Third-year University of Arizona College of Nursing PhD and Robert Wood Johnson Future of Nursing Scholar student Jamie Besel, MN, RN, recently added another feather to her academic cap. Last month, she was accepted into the Arizona Area Health Education Centers (AHEC) COVID Scholar 2020-2021 cohort. The AHEC Scholars COVID Program is a new one-year interprofessional program with training focused on rural and/or underserved settings with an emphasis of the impact of COVID-19. The cohort is a perfect fit for Besel because she plans to focus her dissertation of the health disparities facing rural older adults during the pandemic.
“I will have the opportunity to collaborate with interdisciplinary team members from the University of Arizona and Arizona State University to learn about factors affecting social determinants of health, collecting and reporting data, and make recommendations to improve individual and community health,” ~ Jamie Besel, MN, RN, PhD Student
Besel chose to pursue a career in nursing after witnessing the exceptional care her mother received from oncology nurses more than 20 years ago. “I will always remember their selfless dedication to caring for others,” she says. She was drawn to UArizona Nursing’s PhD program because of the exceptional faculty and their research interests, as well as the ability to complete the program from her home in Montana. Besel has been a nurse for two decades, with a background in academics and critical care. She works currently as a research nurse at a healthcare organization in Montana.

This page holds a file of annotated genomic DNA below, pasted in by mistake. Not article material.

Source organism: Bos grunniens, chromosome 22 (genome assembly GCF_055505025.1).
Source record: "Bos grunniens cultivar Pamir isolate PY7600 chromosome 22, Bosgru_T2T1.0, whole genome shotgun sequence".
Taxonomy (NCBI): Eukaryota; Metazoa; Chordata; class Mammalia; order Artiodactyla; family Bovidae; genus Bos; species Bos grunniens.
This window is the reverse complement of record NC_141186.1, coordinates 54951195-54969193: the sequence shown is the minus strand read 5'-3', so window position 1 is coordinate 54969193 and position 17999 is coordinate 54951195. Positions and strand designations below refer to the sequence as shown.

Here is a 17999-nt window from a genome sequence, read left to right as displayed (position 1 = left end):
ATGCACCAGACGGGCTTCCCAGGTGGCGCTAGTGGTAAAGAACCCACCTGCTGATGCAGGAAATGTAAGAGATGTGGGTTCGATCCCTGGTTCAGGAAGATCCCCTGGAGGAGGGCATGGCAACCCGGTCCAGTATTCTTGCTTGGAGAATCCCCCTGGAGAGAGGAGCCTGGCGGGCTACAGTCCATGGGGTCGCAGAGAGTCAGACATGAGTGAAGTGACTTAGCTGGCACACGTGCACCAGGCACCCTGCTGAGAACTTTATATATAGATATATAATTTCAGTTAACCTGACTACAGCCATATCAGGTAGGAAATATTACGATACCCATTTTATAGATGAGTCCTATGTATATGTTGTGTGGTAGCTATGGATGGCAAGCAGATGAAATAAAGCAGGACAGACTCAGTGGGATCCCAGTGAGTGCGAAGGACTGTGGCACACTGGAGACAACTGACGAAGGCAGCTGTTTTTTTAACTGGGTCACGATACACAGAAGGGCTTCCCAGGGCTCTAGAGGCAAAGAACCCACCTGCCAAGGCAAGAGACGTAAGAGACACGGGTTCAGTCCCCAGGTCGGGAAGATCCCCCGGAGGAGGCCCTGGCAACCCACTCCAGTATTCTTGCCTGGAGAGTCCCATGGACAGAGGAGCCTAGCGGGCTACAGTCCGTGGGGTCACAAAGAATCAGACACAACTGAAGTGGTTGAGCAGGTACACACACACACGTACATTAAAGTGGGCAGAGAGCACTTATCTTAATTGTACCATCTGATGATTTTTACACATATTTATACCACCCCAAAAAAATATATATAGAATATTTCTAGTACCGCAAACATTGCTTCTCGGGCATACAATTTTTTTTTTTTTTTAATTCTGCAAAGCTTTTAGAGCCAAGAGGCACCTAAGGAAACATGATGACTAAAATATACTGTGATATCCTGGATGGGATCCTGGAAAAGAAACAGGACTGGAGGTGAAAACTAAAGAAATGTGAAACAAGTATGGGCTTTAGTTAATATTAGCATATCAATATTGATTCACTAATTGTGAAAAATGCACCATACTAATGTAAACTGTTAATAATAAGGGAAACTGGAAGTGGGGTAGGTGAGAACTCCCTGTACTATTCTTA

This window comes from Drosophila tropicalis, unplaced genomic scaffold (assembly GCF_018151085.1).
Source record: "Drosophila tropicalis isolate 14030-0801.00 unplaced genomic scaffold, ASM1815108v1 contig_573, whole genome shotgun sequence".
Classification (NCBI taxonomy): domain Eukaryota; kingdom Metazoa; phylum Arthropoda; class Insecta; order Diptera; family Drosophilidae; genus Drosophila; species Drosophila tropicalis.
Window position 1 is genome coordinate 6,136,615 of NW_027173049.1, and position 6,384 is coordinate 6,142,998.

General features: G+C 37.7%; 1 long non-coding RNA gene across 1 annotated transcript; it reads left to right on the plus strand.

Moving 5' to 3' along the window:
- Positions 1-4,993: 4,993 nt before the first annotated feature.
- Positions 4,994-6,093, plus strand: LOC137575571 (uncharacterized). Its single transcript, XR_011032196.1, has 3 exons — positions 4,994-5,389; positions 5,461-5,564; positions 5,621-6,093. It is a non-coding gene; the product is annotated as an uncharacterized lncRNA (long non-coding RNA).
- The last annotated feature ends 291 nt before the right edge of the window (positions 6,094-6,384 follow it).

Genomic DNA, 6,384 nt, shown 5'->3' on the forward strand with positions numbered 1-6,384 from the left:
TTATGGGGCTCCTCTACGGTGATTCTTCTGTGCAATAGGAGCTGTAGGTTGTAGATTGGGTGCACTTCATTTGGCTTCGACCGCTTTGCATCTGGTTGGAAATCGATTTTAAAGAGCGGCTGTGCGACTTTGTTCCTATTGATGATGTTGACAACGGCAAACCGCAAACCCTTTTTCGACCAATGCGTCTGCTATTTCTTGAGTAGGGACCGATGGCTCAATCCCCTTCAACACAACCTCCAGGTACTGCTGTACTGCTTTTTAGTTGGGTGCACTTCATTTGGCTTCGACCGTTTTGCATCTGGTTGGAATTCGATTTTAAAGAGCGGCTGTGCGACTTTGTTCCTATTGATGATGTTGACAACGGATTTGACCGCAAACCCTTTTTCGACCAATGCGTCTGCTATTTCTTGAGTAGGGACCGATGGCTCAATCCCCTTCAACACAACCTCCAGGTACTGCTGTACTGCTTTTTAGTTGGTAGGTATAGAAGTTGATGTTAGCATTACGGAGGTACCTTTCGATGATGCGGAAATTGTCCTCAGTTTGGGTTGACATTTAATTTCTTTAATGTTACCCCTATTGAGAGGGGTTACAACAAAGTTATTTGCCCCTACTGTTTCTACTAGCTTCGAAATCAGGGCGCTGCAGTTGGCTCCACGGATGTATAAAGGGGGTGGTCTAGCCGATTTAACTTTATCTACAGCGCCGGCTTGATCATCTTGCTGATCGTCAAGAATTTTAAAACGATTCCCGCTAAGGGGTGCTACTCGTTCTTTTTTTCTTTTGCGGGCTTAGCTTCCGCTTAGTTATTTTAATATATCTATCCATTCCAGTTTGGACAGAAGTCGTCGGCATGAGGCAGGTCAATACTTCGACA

We caught up with her recently to learn more about her plans as part of the AHEC COVID cohort.
Why did you apply for the UArizona AHEC Scholars Program Cohort COVID-19?
Participation in this program is a unique opportunity to learn more about the impact of social determinants of health on the COVID-19 pandemic and help me build the tools to help vulnerable populations in rural areas.
What kinds of activities/projects will you take part in as part of this cohort?
I will have the opportunity to collaborate with interdisciplinary team members from the University of Arizona and Arizona State University to learn about factors affecting social determinants of health, collecting and reporting data, and make recommendations to improve individual and community health. The team will work closely with community partners/agencies to develop and present educational materials designed to help vulnerable populations during this unprecedented time.
How does the COVID-19 cohort differ from other AHEC Scholars programs?
The length of the ASP program is one year, whereas the other programs last two years. Furthermore, community immersion or in-person experiences are not a component of the ASP COVID program. It is this unique feature that makes it feasible for distance students, such as myself.
Can you tell us what led you to your focus on COVID, rural older adults, health disparities?
I grew up in rural Montana and have taken care of rural older adults my entire nursing career. I have a special place in my heart for older adults who live in rural areas. Rural older adults experience higher rates of comorbidities as compared to their urban counterparts, making them more susceptible to COVID-19 related complications. There is a need to critically examine the risk facing rural Americans and discuss possible solutions regarding COVID-19.
What is the duration of this program -- and what is your expected graduation date for completing your PhD?
I am in my third, and last year, as a PhD CON student. As a RWJ future of nursing scholar I am committed to completing the program in three years. The duration of the AHEC ASP COVID program is one year, so 2020-2021, with the goal of wrapping up in April 2021.